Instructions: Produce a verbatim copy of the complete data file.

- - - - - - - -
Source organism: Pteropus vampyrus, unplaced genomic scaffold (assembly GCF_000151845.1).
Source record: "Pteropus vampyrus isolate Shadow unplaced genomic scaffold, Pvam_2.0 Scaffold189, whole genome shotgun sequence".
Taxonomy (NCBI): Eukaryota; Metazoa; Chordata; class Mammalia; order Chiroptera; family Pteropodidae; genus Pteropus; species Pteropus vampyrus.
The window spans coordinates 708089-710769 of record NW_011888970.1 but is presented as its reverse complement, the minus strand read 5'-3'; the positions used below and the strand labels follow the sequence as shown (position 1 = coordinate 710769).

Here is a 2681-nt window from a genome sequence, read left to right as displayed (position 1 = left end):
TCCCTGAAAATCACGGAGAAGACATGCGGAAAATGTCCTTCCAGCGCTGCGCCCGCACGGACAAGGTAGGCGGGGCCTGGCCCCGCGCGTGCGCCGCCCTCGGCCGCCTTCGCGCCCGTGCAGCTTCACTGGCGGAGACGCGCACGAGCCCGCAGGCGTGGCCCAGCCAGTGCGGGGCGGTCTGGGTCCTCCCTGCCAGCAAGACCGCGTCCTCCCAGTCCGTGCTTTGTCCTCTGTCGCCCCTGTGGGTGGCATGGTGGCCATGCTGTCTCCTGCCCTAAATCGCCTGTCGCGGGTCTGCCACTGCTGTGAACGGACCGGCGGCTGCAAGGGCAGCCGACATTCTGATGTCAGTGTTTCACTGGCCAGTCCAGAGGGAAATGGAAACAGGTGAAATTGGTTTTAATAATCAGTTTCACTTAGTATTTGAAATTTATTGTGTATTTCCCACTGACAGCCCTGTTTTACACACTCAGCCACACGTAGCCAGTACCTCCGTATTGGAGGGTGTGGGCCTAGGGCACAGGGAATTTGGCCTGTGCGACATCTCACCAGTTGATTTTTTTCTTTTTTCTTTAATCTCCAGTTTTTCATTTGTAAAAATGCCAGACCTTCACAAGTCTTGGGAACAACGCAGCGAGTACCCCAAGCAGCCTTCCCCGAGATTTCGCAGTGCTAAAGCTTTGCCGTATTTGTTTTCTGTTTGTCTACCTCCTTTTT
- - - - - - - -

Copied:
Source organism: Pteropus vampyrus, unplaced genomic scaffold (assembly GCF_000151845.1).
Source record: "Pteropus vampyrus isolate Shadow unplaced genomic scaffold, Pvam_2.0 Scaffold189, whole genome shotgun sequence".
Taxonomy (NCBI): Eukaryota; Metazoa; Chordata; class Mammalia; order Chiroptera; family Pteropodidae; genus Pteropus; species Pteropus vampyrus.
The window spans coordinates 708089-710769 of record NW_011888970.1 but is presented as its reverse complement, the minus strand read 5'-3'; the positions used below and the strand labels follow the sequence as shown (position 1 = coordinate 710769).

Here is a 2681-nt window from a genome sequence, read left to right as displayed (position 1 = left end):
TCCCTGAAAATCACGGAGAAGACATGCGGAAAATGTCCTTCCAGCGCTGCGCCCGCACGGACAAGGTAGGCGGGGCCTGGCCCCGCGCGTGCGCCGCCCTCGGCCGCCTTCGCGCCCGTGCAGCTTCACTGGCGGAGACGCGCACGAGCCCGCAGGCGTGGCCCAGCCAGTGCGGGGCGGTCTGGGTCCTCCCTGCCAGCAAGACCGCGTCCTCCCAGTCCGTGCTTTGTCCTCTGTCGCCCCTGTGGGTGGCATGGTGGCCATGCTGTCTCCTGCCCTAAATCGCCTGTCGCGGGTCTGCCACTGCTGTGAACGGACCGGCGGCTGCAAGGGCAGCCGACATTCTGATGTCAGTGTTTCACTGGCCAGTCCAGAGGGAAATGGAAACAGGTGAAATTGGTTTTAATAATCAGTTTCACTTAGTATTTGAAATTTATTGTGTATTTCCCACTGACAGCCCTGTTTTACACACTCAGCCACACGTAGCCAGTACCTCCGTATTGGAGGGTGTGGGCCTAGGGCACAGGGAATTTGGCCTGTGCGACATCTCACCAGTTGATTTTTTTCTTTTTTCTTTAATCTCCAGTTTTTCATTTGTAAAAATGCCAGACCTTCACAAGTCTTGGGAACAACGCAGCGAGTACCCCAAGCAGCCTTCCCCGAGATTTCGCAGTGCTAAAGCTTTGCCGTATTTGTTTTCTGTTTGTCTACCTCCTTTTT